BlackSheep II

BlackSheep

baaaaaaaaaad to the bone
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#1
The original BlackSheep was my dream ride. Foolishly I sold her. About 3 years ago. This was the day the new owner was coming to pick her up: IMG_2524.JPG
Most of what I learned about wheeling came from the folks on this forum while I was building BlackSheep.
That was then and I regret selling BlackSheep. Earlier this year I opted to buy another TJ and came upon this 2004 Rubicon:
IMG_2498.JPG
Of course I couldn't leave well enough alone, so the build has begun...
 

BlackSheep

baaaaaaaaaad to the bone
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#2
it started out innocent enough. My goal was a small lift and limit myself to no more than 33" tires, ideally something closer to 32" or even less if I could do it. I thought I might be able to do that with just a small 1" body lift and a leveling kit (so a 3/4" spacer in the front springs). In my mind, as I intended to keep the tire size on the smaller side, I also intended a belly-up / high clearance skid plate. This also pushed me towards 1" taller engine mounts. That was the plan - the DAYSTAR body mount kit (the one that incorporates the 1" body lift), the 1" engine mount and the spacer on the front springs.

Then I started on it... IMG_2987.JPG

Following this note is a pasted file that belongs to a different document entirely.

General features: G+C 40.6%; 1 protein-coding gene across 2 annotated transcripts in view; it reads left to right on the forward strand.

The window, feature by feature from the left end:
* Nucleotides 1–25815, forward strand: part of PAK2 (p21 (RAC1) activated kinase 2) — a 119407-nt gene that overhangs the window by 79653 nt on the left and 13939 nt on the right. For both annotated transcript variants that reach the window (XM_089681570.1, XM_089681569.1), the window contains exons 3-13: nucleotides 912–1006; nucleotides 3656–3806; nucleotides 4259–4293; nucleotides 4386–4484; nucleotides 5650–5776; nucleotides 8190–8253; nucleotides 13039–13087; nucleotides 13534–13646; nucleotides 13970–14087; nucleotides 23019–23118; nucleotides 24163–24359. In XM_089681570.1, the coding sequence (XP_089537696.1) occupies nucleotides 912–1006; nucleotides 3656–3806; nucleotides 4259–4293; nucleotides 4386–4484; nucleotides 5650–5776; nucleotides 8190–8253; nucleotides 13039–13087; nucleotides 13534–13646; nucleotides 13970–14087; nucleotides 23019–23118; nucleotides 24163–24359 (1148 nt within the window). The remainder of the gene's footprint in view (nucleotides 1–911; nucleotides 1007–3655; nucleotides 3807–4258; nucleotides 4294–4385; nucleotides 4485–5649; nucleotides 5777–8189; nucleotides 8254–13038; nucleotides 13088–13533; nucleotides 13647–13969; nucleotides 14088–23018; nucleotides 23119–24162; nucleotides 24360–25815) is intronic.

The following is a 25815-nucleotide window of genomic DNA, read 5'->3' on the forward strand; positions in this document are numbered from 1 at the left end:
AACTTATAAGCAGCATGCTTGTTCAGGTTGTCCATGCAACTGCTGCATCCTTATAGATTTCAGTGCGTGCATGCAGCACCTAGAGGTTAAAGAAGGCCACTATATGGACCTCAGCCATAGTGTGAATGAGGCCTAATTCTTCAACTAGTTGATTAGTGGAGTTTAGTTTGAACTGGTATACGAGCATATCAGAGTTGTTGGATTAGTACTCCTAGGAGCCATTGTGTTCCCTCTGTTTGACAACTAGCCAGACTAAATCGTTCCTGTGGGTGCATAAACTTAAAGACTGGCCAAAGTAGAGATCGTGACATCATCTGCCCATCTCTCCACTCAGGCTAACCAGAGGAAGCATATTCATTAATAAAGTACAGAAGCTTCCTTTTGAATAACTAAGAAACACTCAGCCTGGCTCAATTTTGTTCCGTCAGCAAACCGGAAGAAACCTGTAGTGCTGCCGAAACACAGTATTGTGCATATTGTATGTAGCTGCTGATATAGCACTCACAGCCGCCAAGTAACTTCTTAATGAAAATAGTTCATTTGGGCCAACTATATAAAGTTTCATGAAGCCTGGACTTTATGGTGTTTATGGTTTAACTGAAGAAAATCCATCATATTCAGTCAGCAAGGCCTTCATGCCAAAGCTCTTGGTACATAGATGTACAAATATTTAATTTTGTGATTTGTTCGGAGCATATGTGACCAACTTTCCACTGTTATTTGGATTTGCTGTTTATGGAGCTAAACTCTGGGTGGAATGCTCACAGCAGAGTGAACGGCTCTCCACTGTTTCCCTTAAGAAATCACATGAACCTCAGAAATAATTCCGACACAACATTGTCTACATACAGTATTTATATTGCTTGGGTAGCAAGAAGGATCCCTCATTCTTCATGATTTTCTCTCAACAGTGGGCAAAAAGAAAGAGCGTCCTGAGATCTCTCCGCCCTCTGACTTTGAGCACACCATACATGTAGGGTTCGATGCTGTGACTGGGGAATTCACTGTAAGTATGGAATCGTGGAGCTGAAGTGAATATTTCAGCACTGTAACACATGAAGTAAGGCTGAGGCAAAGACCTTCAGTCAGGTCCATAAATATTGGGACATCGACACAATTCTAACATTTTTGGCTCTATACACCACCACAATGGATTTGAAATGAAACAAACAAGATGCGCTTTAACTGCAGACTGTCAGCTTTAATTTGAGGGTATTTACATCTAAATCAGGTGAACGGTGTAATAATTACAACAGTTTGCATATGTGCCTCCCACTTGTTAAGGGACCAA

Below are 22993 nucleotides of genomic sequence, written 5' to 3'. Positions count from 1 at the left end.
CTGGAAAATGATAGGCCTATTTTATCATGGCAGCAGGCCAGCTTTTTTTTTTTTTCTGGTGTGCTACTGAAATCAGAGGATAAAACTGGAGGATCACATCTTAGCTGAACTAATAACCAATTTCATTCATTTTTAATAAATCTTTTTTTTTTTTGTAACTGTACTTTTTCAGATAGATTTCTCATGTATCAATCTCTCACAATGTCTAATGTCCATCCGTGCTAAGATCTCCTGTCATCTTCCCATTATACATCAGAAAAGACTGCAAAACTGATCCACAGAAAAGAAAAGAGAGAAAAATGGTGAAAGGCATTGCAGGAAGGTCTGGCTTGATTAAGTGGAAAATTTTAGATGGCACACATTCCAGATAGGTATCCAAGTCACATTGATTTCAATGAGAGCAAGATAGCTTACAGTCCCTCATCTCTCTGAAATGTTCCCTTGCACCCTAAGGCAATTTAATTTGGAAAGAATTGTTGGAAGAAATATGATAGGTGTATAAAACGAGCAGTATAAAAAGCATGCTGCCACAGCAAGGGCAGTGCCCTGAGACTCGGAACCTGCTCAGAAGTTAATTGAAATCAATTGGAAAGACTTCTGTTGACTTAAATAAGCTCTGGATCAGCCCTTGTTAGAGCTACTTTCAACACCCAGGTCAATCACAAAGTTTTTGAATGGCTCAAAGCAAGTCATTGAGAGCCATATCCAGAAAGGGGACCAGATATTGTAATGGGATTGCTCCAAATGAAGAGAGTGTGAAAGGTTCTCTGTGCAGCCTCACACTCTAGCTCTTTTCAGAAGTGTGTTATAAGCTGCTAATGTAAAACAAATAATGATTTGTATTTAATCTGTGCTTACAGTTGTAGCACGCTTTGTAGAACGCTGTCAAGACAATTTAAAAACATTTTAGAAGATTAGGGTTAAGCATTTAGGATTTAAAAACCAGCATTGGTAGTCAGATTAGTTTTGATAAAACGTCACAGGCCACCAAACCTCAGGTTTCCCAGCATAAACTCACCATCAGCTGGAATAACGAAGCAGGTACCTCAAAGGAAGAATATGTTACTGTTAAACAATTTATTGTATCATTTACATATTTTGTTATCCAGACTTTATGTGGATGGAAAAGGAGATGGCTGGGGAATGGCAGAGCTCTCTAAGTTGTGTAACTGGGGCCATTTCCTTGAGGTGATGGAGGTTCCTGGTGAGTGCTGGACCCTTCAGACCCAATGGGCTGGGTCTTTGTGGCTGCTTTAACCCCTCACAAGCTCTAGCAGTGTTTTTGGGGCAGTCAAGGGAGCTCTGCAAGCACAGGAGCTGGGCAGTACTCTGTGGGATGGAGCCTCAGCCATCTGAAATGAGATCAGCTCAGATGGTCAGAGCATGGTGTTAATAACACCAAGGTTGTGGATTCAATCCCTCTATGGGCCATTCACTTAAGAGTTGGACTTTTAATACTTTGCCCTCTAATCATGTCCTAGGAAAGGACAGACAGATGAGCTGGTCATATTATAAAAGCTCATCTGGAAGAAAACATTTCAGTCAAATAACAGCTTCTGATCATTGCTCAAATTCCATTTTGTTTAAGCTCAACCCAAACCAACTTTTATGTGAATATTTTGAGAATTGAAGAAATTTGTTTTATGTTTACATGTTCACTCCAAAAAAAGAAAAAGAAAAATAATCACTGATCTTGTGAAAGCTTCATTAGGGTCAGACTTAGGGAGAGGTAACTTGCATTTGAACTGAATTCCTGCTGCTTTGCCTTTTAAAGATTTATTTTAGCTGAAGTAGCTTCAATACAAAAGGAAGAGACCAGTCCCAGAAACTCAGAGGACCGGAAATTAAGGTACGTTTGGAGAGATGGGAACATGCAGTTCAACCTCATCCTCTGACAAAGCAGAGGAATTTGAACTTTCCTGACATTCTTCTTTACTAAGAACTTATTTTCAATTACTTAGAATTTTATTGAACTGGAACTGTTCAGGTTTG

IMG_2988.JPG IMG_2991.JPG
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Some of that I knew was there, some of it is worse than I had initially thought. Regardless of what it is or what I had initially thought about it, the rust needed to be addressed. I didn't take any photos, but the factory gas tank skid is also showing a bit of rust and had to be dealt with.
In order to address some of this, I felt I would be removing parts of the suspension - i.e. Shocks, Springs, most likely the trackbar(s) and possibly some control arms. Being who I am, I wasn't going to do all of that work and not do an upgrade. So I ordered the MetalCloak 3.5" RockSport (short arm) lift kit. Additionally, I also ordered their Gas Tank Skid plate. Unfortunately, they called me up and said I was looking at possibly the 2nd week of January before the kit shipped. Honestly, that's ok because I have a lot of work to do between now and then!

So, the items that will be installed during this period, after clean-up and repainting of the frame / body:
MetalCloak 3.5" Long Travel, Short arm RockSport lift kit
MetalCloak Rear upper spring perch relocation kit
MetalCloak gas tank skid
Daystar body mount kit
Daystar engine mount kit